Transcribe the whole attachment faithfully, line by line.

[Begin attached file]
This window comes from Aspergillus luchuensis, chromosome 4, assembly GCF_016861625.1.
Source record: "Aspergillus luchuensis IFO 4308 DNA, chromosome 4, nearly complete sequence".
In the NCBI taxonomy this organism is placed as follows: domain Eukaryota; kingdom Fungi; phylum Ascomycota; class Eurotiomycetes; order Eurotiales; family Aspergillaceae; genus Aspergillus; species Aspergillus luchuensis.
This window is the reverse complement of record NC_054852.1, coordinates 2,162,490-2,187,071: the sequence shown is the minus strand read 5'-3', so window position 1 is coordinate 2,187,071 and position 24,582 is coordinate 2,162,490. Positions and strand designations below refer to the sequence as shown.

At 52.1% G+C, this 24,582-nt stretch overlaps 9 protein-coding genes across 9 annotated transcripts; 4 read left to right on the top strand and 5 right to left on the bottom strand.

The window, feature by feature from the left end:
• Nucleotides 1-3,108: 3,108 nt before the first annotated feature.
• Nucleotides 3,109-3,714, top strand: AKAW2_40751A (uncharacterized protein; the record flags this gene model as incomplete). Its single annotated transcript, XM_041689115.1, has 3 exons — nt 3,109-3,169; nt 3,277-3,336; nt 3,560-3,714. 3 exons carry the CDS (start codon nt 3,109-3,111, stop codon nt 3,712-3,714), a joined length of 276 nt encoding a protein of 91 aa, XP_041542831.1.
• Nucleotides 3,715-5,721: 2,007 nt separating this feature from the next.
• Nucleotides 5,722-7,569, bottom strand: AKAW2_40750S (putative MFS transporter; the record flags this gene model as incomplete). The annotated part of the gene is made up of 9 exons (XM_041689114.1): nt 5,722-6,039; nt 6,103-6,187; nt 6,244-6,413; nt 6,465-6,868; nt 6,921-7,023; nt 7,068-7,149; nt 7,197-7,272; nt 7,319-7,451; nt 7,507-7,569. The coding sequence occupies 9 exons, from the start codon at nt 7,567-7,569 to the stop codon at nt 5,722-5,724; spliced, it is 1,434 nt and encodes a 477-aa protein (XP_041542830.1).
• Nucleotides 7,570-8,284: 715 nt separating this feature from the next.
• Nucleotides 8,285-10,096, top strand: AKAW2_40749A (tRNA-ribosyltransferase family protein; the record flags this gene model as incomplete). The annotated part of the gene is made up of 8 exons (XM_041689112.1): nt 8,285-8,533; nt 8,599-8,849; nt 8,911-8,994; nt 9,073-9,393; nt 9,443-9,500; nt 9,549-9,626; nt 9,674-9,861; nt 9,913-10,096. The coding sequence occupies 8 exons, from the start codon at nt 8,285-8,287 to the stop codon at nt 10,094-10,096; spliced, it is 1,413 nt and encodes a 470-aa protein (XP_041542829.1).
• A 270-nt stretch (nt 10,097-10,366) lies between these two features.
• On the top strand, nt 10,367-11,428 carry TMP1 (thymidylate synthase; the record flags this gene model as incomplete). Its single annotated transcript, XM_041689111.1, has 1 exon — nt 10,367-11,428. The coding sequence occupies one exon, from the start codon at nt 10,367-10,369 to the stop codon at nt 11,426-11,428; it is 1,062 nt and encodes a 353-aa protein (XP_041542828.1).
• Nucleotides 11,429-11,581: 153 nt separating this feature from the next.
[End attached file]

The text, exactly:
This window comes from Aspergillus luchuensis, chromosome 4, assembly GCF_016861625.1.
Source record: "Aspergillus luchuensis IFO 4308 DNA, chromosome 4, nearly complete sequence".
In the NCBI taxonomy this organism is placed as follows: domain Eukaryota; kingdom Fungi; phylum Ascomycota; class Eurotiomycetes; order Eurotiales; family Aspergillaceae; genus Aspergillus; species Aspergillus luchuensis.
This window is the reverse complement of record NC_054852.1, coordinates 2,162,490-2,187,071: the sequence shown is the minus strand read 5'-3', so window position 1 is coordinate 2,187,071 and position 24,582 is coordinate 2,162,490. Positions and strand designations below refer to the sequence as shown.

At 52.1% G+C, this 24,582-nt stretch overlaps 9 protein-coding genes across 9 annotated transcripts; 4 read left to right on the top strand and 5 right to left on the bottom strand.

The window, feature by feature from the left end:
• Nucleotides 1-3,108: 3,108 nt before the first annotated feature.
• Nucleotides 3,109-3,714, top strand: AKAW2_40751A (uncharacterized protein; the record flags this gene model as incomplete). Its single annotated transcript, XM_041689115.1, has 3 exons — nt 3,109-3,169; nt 3,277-3,336; nt 3,560-3,714. 3 exons carry the CDS (start codon nt 3,109-3,111, stop codon nt 3,712-3,714), a joined length of 276 nt encoding a protein of 91 aa, XP_041542831.1.
• Nucleotides 3,715-5,721: 2,007 nt separating this feature from the next.
• Nucleotides 5,722-7,569, bottom strand: AKAW2_40750S (putative MFS transporter; the record flags this gene model as incomplete). The annotated part of the gene is made up of 9 exons (XM_041689114.1): nt 5,722-6,039; nt 6,103-6,187; nt 6,244-6,413; nt 6,465-6,868; nt 6,921-7,023; nt 7,068-7,149; nt 7,197-7,272; nt 7,319-7,451; nt 7,507-7,569. The coding sequence occupies 9 exons, from the start codon at nt 7,567-7,569 to the stop codon at nt 5,722-5,724; spliced, it is 1,434 nt and encodes a 477-aa protein (XP_041542830.1).
• Nucleotides 7,570-8,284: 715 nt separating this feature from the next.
• Nucleotides 8,285-10,096, top strand: AKAW2_40749A (tRNA-ribosyltransferase family protein; the record flags this gene model as incomplete). The annotated part of the gene is made up of 8 exons (XM_041689112.1): nt 8,285-8,533; nt 8,599-8,849; nt 8,911-8,994; nt 9,073-9,393; nt 9,443-9,500; nt 9,549-9,626; nt 9,674-9,861; nt 9,913-10,096. The coding sequence occupies 8 exons, from the start codon at nt 8,285-8,287 to the stop codon at nt 10,094-10,096; spliced, it is 1,413 nt and encodes a 470-aa protein (XP_041542829.1).
• A 270-nt stretch (nt 10,097-10,366) lies between these two features.
• On the top strand, nt 10,367-11,428 carry TMP1 (thymidylate synthase; the record flags this gene model as incomplete). Its single annotated transcript, XM_041689111.1, has 1 exon — nt 10,367-11,428. The coding sequence occupies one exon, from the start codon at nt 10,367-10,369 to the stop codon at nt 11,426-11,428; it is 1,062 nt and encodes a 353-aa protein (XP_041542828.1).
• Nucleotides 11,429-11,581: 153 nt separating this feature from the next.